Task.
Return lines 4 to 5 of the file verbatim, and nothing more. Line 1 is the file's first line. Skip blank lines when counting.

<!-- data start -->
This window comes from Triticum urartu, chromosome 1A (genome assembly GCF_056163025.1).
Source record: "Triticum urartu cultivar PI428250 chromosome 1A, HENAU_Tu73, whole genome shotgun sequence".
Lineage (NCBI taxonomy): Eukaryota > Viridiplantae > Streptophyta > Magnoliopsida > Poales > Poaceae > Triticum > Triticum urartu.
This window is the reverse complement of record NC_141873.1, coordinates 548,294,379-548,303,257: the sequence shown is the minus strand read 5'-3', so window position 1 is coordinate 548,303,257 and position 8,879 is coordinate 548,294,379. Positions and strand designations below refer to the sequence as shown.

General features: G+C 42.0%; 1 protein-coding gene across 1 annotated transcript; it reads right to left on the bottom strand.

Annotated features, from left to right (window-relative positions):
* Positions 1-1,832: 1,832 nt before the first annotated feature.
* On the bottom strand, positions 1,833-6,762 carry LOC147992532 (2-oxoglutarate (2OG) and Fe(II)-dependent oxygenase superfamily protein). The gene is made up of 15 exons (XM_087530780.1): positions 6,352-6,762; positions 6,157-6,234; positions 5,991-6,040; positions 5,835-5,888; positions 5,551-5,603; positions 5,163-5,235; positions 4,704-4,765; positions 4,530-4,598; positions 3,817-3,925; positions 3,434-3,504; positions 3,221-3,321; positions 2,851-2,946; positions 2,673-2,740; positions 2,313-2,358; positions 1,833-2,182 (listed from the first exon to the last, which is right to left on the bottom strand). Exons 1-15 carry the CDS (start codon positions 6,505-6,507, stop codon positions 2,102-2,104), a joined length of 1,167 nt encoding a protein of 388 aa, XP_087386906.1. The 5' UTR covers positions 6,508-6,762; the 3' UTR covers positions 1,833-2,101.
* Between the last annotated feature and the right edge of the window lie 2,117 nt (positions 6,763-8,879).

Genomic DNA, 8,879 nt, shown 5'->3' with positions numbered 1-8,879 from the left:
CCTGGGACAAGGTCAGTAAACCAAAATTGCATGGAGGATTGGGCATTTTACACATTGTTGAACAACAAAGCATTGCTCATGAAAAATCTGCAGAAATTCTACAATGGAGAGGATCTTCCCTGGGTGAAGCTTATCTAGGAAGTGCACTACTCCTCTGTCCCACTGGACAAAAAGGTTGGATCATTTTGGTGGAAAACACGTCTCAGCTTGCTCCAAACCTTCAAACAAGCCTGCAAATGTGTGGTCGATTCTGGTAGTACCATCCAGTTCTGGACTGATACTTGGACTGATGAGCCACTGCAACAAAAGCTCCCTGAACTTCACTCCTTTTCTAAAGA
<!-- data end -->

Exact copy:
This window is the reverse complement of record NC_141873.1, coordinates 548,294,379-548,303,257: the sequence shown is the minus strand read 5'-3', so window position 1 is coordinate 548,303,257 and position 8,879 is coordinate 548,294,379. Positions and strand designations below refer to the sequence as shown.

General features: G+C 42.0%; 1 protein-coding gene across 1 annotated transcript; it reads right to left on the bottom strand.